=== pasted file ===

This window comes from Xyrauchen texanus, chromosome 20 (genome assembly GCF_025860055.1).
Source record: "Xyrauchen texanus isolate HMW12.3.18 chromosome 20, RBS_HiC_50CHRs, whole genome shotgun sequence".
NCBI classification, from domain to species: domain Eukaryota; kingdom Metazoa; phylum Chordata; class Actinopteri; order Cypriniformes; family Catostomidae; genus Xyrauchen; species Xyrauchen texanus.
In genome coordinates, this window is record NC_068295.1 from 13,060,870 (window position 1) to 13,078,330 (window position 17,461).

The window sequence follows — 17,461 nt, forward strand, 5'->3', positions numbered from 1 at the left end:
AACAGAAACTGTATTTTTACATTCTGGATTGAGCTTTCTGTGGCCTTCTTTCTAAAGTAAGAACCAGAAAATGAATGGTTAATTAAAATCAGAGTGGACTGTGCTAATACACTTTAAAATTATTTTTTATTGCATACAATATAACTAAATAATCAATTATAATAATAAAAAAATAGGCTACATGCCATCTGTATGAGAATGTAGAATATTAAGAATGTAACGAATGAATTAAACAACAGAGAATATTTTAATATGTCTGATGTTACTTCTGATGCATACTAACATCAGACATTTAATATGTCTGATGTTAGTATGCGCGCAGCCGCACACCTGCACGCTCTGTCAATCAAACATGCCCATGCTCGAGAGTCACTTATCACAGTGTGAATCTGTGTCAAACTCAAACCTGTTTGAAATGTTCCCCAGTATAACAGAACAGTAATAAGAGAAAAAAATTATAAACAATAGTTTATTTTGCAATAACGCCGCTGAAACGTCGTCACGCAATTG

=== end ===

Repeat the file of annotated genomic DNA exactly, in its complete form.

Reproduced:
This window comes from Xyrauchen texanus, chromosome 20 (genome assembly GCF_025860055.1).
Source record: "Xyrauchen texanus isolate HMW12.3.18 chromosome 20, RBS_HiC_50CHRs, whole genome shotgun sequence".
NCBI classification, from domain to species: domain Eukaryota; kingdom Metazoa; phylum Chordata; class Actinopteri; order Cypriniformes; family Catostomidae; genus Xyrauchen; species Xyrauchen texanus.
In genome coordinates, this window is record NC_068295.1 from 13,060,870 (window position 1) to 13,078,330 (window position 17,461).

The window sequence follows — 17,461 nt, forward strand, 5'->3', positions numbered from 1 at the left end:
AACAGAAACTGTATTTTTACATTCTGGATTGAGCTTTCTGTGGCCTTCTTTCTAAAGTAAGAACCAGAAAATGAATGGTTAATTAAAATCAGAGTGGACTGTGCTAATACACTTTAAAATTATTTTTTATTGCATACAATATAACTAAATAATCAATTATAATAATAAAAAAATAGGCTACATGCCATCTGTATGAGAATGTAGAATATTAAGAATGTAACGAATGAATTAAACAACAGAGAATATTTTAATATGTCTGATGTTACTTCTGATGCATACTAACATCAGACATTTAATATGTCTGATGTTAGTATGCGCGCAGCCGCACACCTGCACGCTCTGTCAATCAAACATGCCCATGCTCGAGAGTCACTTATCACAGTGTGAATCTGTGTCAAACTCAAACCTGTTTGAAATGTTCCCCAGTATAACAGAACAGTAATAAGAGAAAAAAATTATAAACAATAGTTTATTTTGCAATAACGCCGCTGAAACGTCGTCACGCAATTG